What should happen is a split between such metro/urban commuter routes and longer-distance intercity ones, with the former managed and controlled by local or regional transport bodies. Certainly in the case of London and the SE, these routes are basically hybrid commuter/metro services like s-bahns, RERs, etc, only that bar one exception they terminate in the central area rather than being cross town.

The main issue is probably one of representation. Currently, Tfl are answerable only to the mayor, so if they were to take over stopping services that began in the Home Counties there might be howls from the usual suspects. Given this, it might be an idea for London Rail (a branch of Tfl) to be a separate entity managed by Tfl and NR, but who are answerable to a committee featuring the Mayor and leaders of SE counties. This would also make revenue raising mechanisms for future projects possible to implement across the region.
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Old September 16th, 2011, 03:37 PM   #954
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Not sure what you mean by low regulation or no overseeing of fares. Service patterns, rolling stock allocation and most fares are controlled by the Department for Transport. The PTEs often provide extra subsidies for reduced fare levels within their areas. Quite apart from what seems to be the high cost of the way we run our railways, it is government policy for passengers to pay half the cost hence the insane fare hikes.
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Old September 16th, 2011, 03:42 PM   #955
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Off-peak fares are determined by the TOCs are they not?

You're right about the policy of reducing public contributions (which is silly for an upgrade projects), but part of rationale behind privatisation was that the railways wouldn't be relying on public money to the same extent.
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Old September 16th, 2011, 03:54 PM   #956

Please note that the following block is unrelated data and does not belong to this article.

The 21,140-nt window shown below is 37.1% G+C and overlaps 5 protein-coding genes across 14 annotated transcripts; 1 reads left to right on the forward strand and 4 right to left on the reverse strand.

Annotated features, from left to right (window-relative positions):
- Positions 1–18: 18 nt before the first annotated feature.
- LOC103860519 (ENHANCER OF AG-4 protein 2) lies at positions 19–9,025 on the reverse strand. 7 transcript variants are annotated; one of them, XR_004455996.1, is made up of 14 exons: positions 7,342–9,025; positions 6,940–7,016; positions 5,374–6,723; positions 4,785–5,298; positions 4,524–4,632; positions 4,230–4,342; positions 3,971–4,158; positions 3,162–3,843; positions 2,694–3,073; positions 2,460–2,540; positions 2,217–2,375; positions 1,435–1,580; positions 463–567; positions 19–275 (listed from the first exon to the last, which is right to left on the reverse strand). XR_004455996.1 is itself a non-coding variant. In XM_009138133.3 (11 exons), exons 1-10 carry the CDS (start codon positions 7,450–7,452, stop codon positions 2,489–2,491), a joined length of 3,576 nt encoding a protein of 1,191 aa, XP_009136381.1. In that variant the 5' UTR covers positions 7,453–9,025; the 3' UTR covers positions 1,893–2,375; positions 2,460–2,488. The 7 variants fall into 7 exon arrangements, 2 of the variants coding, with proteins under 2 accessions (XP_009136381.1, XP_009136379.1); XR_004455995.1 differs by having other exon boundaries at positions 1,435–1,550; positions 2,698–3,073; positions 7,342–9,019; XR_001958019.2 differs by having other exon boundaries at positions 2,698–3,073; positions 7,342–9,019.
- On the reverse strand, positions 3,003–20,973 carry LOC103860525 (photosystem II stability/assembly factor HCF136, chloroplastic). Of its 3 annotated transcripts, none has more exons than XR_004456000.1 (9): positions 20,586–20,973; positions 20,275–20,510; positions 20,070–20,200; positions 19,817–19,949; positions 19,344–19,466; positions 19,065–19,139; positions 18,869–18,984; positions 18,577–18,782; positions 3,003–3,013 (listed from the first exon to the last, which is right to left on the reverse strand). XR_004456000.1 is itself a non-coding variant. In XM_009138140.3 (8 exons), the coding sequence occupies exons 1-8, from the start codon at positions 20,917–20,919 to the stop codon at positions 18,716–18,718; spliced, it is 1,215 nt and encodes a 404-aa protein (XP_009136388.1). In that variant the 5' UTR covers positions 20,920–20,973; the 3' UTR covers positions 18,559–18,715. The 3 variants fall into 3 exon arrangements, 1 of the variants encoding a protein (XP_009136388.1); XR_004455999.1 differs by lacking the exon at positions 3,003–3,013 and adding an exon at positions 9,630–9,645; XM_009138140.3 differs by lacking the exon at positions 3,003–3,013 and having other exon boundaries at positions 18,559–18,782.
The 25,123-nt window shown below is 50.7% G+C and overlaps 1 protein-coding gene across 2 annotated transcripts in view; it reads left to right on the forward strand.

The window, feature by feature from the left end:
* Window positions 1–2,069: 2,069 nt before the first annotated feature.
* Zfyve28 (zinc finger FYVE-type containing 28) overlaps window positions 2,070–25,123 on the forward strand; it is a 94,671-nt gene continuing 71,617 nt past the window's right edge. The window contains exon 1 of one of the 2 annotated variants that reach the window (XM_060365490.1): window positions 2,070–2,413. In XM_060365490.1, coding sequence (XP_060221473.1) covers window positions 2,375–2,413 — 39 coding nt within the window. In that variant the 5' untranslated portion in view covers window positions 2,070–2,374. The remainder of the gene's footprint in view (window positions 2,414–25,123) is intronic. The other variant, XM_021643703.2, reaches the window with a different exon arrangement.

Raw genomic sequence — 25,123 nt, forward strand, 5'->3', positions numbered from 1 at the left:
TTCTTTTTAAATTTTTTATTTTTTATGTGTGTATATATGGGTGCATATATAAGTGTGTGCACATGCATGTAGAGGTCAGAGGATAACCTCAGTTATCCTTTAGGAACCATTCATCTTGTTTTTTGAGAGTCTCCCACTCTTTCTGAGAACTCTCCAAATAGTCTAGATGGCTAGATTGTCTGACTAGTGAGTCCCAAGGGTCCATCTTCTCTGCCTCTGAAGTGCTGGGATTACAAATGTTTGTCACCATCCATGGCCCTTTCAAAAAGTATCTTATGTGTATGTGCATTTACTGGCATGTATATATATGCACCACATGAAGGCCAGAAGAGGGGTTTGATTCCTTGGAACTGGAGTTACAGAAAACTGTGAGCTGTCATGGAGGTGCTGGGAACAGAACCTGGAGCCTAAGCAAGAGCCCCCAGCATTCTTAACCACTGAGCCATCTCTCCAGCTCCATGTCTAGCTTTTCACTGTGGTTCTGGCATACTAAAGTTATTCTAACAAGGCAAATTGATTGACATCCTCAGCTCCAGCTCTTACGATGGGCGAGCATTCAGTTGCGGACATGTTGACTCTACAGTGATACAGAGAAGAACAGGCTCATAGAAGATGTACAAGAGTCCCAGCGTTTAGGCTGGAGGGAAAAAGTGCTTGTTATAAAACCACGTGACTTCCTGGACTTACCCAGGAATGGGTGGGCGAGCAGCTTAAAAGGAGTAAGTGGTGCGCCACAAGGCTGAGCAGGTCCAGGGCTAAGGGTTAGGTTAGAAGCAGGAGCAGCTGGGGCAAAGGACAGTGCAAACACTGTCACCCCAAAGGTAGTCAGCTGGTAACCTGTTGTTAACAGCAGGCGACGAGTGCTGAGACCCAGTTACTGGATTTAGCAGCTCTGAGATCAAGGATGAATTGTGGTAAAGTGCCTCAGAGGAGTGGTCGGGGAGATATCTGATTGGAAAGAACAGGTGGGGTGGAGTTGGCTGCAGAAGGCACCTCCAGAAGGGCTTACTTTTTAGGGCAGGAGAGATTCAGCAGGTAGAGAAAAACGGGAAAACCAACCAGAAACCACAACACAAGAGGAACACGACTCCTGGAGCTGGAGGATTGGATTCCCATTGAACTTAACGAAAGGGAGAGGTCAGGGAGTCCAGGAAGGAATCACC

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Off-peak fares are determined by the TOCs are they not?

You're right about the policy of reducing public contributions (which is silly for an upgrade projects), but part of rationale behind privatisation was that the railways wouldn't be relying on public money to the same extent.
Regarding off peak fares: the answer seems to be 'it depends', a quick google suggests the whole thing has become a minefield since they 'simplified' the fare categories a few years ago.
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Old September 17th, 2011, 02:15 PM   #957
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regarding the rich mans toy thing, trains in west yorkshire under metro are very cheap.

and if you go a short distance they are cheaper and faster than buses.

ie. Headingley to Leeds return on train - £2.60 (£1.50 with railcard) - 7 mins
Headingley to Leeds bus - over twice the price and twice the time
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Old September 17th, 2011, 08:40 PM   #958
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regarding the rich mans toy thing, trains in west yorkshire under metro are very cheap.

and if you go a short distance they are cheaper and faster than buses.

ie. Headingley to Leeds return on train - £2.60 (£1.50 with railcard) - 7 mins
Headingley to Leeds bus - over twice the price and twice the time
That's just like 2.5 miles... a walking distance if you're not crippled. And are you saying it costs 'twice' (i.e. something in the range of £5) to take a bus? That's strange because a comparable bus journey in London using cash is £2.20 and Oyster card is £1.30.

Rail journeys, on the other hand, are quite similar in London and it certainly isn't cheap for something you can just WALK in 25 minutes or cycle in 8 minutes.
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Old September 17th, 2011, 09:16 PM   #959
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The problem is the way train services are organized in UK, with many low-performing, low-ridership services or even entire lines that should be shut down altogether.

The money is lost in commuter rail to rural areas, subsidized passes etc.
Bullshit. Just because a line doesn't make a profit in NO WAY means it should be shut down.

We should shut down the roads that lead to those rural areas too as well as the airports then using that same bogus criteria.

People living rural areas should have to get around on foot or horse using dirt paths they built themselves. After all, we can't possibly subsidize ANYTHING. Profit is king, the general welfare be damned.
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Old September 18th, 2011, 02:16 AM   #960
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Bullshit. Just because a line doesn't make a profit in NO WAY means it should be shut down.

We should shut down the roads that lead to those rural areas too as well as the airports then using that same bogus criteria.

People living rural areas should have to get around on foot or horse using dirt paths they built themselves. After all, we can't possibly subsidize ANYTHING. Profit is king, the general welfare be damned.
I didn't say to rip off lines, just to cancel subsidized service. Let private companies offer services and a public entity to keep the tracks and stations (basic facilities) in good conditions, problem solved.

UK forks over £ 5,1 (American) billions (5.100.000.000)/year to fund losses on national rail not operated by local entities.